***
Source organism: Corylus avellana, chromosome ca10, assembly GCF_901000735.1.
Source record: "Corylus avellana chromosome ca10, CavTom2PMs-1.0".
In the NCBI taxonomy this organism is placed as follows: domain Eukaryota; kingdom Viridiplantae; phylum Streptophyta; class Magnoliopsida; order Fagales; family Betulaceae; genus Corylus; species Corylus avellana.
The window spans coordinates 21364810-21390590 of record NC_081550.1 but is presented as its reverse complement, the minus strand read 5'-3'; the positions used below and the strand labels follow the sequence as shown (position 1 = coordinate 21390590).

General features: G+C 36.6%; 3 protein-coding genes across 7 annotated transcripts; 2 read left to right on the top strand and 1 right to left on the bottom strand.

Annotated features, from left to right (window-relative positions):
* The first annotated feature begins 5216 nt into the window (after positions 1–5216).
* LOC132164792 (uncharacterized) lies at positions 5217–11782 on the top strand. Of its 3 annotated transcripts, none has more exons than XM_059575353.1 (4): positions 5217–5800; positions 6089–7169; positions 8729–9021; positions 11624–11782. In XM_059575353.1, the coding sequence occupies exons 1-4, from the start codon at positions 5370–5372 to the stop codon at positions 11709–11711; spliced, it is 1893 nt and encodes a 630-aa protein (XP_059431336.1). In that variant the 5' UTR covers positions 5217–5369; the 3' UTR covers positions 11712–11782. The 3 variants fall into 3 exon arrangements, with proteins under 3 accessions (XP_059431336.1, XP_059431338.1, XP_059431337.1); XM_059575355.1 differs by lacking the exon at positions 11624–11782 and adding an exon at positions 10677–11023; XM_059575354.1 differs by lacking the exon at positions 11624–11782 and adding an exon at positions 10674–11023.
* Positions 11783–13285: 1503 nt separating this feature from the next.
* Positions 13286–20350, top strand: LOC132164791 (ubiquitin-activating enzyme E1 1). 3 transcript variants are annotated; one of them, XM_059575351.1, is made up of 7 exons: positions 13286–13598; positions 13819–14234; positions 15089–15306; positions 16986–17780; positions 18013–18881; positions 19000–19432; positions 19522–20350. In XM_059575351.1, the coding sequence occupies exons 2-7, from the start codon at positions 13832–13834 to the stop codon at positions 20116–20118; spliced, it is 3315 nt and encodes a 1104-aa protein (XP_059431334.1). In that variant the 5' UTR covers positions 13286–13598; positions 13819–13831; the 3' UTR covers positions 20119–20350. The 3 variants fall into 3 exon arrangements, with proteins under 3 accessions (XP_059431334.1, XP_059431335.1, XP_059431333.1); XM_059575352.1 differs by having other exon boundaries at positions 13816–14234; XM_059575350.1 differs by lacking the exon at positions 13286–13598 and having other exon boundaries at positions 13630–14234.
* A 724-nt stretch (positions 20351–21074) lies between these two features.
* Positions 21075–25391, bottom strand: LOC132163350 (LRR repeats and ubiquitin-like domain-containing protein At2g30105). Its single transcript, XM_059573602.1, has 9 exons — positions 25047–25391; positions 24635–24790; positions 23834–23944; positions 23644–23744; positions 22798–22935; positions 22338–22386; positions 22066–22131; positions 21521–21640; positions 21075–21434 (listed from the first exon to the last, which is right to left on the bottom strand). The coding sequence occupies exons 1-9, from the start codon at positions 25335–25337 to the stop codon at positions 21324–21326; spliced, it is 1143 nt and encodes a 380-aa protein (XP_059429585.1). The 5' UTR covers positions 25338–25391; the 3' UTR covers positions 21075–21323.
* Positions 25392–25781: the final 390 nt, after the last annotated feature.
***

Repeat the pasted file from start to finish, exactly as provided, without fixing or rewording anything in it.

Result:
Source organism: Corylus avellana, chromosome ca10, assembly GCF_901000735.1.
Source record: "Corylus avellana chromosome ca10, CavTom2PMs-1.0".
In the NCBI taxonomy this organism is placed as follows: domain Eukaryota; kingdom Viridiplantae; phylum Streptophyta; class Magnoliopsida; order Fagales; family Betulaceae; genus Corylus; species Corylus avellana.
The window spans coordinates 21364810-21390590 of record NC_081550.1 but is presented as its reverse complement, the minus strand read 5'-3'; the positions used below and the strand labels follow the sequence as shown (position 1 = coordinate 21390590).

General features: G+C 36.6%; 3 protein-coding genes across 7 annotated transcripts; 2 read left to right on the top strand and 1 right to left on the bottom strand.

Annotated features, from left to right (window-relative positions):
* The first annotated feature begins 5216 nt into the window (after positions 1–5216).
* LOC132164792 (uncharacterized) lies at positions 5217–11782 on the top strand. Of its 3 annotated transcripts, none has more exons than XM_059575353.1 (4): positions 5217–5800; positions 6089–7169; positions 8729–9021; positions 11624–11782. In XM_059575353.1, the coding sequence occupies exons 1-4, from the start codon at positions 5370–5372 to the stop codon at positions 11709–11711; spliced, it is 1893 nt and encodes a 630-aa protein (XP_059431336.1). In that variant the 5' UTR covers positions 5217–5369; the 3' UTR covers positions 11712–11782. The 3 variants fall into 3 exon arrangements, with proteins under 3 accessions (XP_059431336.1, XP_059431338.1, XP_059431337.1); XM_059575355.1 differs by lacking the exon at positions 11624–11782 and adding an exon at positions 10677–11023; XM_059575354.1 differs by lacking the exon at positions 11624–11782 and adding an exon at positions 10674–11023.
* Positions 11783–13285: 1503 nt separating this feature from the next.
* Positions 13286–20350, top strand: LOC132164791 (ubiquitin-activating enzyme E1 1). 3 transcript variants are annotated; one of them, XM_059575351.1, is made up of 7 exons: positions 13286–13598; positions 13819–14234; positions 15089–15306; positions 16986–17780; positions 18013–18881; positions 19000–19432; positions 19522–20350. In XM_059575351.1, the coding sequence occupies exons 2-7, from the start codon at positions 13832–13834 to the stop codon at positions 20116–20118; spliced, it is 3315 nt and encodes a 1104-aa protein (XP_059431334.1). In that variant the 5' UTR covers positions 13286–13598; positions 13819–13831; the 3' UTR covers positions 20119–20350. The 3 variants fall into 3 exon arrangements, with proteins under 3 accessions (XP_059431334.1, XP_059431335.1, XP_059431333.1); XM_059575352.1 differs by having other exon boundaries at positions 13816–14234; XM_059575350.1 differs by lacking the exon at positions 13286–13598 and having other exon boundaries at positions 13630–14234.
* A 724-nt stretch (positions 20351–21074) lies between these two features.
* Positions 21075–25391, bottom strand: LOC132163350 (LRR repeats and ubiquitin-like domain-containing protein At2g30105). Its single transcript, XM_059573602.1, has 9 exons — positions 25047–25391; positions 24635–24790; positions 23834–23944; positions 23644–23744; positions 22798–22935; positions 22338–22386; positions 22066–22131; positions 21521–21640; positions 21075–21434 (listed from the first exon to the last, which is right to left on the bottom strand). The coding sequence occupies exons 1-9, from the start codon at positions 25335–25337 to the stop codon at positions 21324–21326; spliced, it is 1143 nt and encodes a 380-aa protein (XP_059429585.1). The 5' UTR covers positions 25338–25391; the 3' UTR covers positions 21075–21323.
* Positions 25392–25781: the final 390 nt, after the last annotated feature.